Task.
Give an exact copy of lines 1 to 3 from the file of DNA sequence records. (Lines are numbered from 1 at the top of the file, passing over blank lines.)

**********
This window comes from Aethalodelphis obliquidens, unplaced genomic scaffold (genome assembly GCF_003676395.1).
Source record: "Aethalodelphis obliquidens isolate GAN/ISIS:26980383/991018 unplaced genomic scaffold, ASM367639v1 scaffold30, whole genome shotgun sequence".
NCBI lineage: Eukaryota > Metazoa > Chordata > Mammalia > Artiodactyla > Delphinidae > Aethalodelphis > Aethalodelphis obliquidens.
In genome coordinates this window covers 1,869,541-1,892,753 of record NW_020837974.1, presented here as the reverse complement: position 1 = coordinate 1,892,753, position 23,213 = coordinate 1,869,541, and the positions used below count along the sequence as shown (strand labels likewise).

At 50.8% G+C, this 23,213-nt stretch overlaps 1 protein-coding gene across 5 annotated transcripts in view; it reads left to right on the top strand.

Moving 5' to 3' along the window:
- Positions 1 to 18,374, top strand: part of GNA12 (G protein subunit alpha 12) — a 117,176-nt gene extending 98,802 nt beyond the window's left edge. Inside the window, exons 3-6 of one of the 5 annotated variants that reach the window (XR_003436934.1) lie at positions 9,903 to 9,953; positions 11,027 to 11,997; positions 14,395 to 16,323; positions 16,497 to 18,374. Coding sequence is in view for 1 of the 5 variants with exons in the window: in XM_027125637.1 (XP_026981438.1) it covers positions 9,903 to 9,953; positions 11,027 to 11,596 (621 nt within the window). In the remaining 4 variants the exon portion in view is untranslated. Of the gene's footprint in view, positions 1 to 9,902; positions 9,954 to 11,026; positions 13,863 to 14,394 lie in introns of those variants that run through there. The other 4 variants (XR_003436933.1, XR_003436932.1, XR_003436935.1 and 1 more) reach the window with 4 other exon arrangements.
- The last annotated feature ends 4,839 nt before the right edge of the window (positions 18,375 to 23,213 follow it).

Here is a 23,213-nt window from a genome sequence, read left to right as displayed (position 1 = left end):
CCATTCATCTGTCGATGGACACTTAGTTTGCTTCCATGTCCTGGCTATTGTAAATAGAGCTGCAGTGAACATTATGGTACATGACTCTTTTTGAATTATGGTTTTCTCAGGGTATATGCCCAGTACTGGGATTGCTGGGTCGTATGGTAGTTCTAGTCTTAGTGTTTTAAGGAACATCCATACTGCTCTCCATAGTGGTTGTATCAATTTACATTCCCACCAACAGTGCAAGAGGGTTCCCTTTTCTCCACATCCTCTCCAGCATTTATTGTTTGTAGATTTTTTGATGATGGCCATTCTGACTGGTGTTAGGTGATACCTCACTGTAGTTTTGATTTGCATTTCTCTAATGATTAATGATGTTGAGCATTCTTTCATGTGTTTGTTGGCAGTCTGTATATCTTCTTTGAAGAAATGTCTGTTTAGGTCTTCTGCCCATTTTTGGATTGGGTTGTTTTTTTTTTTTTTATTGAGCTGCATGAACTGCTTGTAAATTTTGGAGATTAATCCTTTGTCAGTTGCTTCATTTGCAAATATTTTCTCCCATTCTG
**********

This window comes from Aethalodelphis obliquidens, unplaced genomic scaffold (genome assembly GCF_003676395.1).
Source record: "Aethalodelphis obliquidens isolate GAN/ISIS:26980383/991018 unplaced genomic scaffold, ASM367639v1 scaffold30, whole genome shotgun sequence".
NCBI lineage: Eukaryota > Metazoa > Chordata > Mammalia > Artiodactyla > Delphinidae > Aethalodelphis > Aethalodelphis obliquidens.